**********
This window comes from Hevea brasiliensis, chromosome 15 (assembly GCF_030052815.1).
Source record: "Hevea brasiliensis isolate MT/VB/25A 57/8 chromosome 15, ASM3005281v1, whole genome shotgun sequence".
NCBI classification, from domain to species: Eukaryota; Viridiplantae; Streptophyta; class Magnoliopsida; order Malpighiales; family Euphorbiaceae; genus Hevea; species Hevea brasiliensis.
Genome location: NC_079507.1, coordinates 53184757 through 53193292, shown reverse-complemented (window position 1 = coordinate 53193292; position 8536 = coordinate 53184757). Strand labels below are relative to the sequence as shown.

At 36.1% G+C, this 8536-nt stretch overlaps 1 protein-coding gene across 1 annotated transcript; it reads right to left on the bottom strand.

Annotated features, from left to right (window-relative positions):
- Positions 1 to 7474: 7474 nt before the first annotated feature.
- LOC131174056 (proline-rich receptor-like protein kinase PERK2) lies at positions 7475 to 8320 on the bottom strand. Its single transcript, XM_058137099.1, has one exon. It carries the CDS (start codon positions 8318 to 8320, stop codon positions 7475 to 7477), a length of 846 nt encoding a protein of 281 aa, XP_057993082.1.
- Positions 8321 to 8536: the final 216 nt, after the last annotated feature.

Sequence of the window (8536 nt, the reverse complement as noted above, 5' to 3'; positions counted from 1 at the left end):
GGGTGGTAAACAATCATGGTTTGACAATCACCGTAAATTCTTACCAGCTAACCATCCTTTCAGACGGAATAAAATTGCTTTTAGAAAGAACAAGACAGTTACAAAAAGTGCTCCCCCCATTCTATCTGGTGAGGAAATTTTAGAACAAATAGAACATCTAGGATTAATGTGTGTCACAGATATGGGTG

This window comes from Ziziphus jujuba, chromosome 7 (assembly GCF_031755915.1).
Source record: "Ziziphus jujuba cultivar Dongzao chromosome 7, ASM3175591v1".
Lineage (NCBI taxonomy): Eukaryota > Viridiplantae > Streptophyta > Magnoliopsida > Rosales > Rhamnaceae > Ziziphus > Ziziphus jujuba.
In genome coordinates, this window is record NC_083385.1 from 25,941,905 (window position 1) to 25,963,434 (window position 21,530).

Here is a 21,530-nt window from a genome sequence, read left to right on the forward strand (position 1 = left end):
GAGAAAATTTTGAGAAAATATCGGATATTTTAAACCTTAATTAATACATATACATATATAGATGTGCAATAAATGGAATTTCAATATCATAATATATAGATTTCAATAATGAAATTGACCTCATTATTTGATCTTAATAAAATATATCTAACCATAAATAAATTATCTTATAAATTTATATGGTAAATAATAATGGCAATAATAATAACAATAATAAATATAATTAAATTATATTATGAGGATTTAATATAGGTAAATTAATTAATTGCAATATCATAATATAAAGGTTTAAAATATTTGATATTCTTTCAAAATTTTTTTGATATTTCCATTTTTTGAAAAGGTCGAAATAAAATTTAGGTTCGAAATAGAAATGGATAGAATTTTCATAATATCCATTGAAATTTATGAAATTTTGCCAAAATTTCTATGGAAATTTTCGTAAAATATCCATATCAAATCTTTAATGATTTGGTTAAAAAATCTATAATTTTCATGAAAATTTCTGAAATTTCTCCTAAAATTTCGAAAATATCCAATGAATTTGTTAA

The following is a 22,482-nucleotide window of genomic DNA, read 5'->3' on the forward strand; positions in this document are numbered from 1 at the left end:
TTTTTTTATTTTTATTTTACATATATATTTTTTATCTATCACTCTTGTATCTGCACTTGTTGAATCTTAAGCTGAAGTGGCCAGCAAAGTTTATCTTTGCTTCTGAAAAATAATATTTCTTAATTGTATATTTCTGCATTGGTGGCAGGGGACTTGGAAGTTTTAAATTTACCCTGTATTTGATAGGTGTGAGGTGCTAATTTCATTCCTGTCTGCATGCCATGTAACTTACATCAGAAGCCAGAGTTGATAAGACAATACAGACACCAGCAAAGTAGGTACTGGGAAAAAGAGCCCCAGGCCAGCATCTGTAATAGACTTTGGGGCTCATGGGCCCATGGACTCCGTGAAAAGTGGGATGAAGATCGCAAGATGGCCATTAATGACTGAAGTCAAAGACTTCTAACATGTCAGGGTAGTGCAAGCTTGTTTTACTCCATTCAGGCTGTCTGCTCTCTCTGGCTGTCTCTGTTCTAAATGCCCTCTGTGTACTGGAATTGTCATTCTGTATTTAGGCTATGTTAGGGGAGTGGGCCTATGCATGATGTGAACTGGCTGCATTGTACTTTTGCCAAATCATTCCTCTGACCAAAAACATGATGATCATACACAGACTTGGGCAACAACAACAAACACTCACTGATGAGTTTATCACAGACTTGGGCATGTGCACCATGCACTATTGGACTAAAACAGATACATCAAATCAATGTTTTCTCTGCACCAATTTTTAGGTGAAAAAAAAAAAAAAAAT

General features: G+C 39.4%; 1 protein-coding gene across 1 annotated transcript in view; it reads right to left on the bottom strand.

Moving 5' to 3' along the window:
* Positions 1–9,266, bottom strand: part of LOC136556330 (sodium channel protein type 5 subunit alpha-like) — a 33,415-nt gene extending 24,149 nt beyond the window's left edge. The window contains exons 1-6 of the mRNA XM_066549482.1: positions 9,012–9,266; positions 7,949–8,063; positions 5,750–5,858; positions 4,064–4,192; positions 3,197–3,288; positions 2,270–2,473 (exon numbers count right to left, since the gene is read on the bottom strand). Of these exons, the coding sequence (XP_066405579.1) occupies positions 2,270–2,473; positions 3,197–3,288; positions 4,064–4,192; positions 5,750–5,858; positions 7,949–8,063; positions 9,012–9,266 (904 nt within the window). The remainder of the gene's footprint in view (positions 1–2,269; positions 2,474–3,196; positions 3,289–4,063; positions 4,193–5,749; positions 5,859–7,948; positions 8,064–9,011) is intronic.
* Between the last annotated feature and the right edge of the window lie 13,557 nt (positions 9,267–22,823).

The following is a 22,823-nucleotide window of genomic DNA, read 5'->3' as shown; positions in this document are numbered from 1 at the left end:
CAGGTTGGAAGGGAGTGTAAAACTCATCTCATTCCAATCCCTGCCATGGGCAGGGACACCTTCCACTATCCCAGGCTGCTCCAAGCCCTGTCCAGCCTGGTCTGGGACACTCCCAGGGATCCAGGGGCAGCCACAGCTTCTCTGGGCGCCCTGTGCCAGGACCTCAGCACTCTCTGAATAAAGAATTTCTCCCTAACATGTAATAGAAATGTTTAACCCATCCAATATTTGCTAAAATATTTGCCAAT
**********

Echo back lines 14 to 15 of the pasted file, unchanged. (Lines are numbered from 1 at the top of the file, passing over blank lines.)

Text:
Lineage (NCBI taxonomy): Eukaryota > Viridiplantae > Streptophyta > Magnoliopsida > Rosales > Rhamnaceae > Ziziphus > Ziziphus jujuba.
In genome coordinates, this window is record NC_083385.1 from 25,941,905 (window position 1) to 25,963,434 (window position 21,530).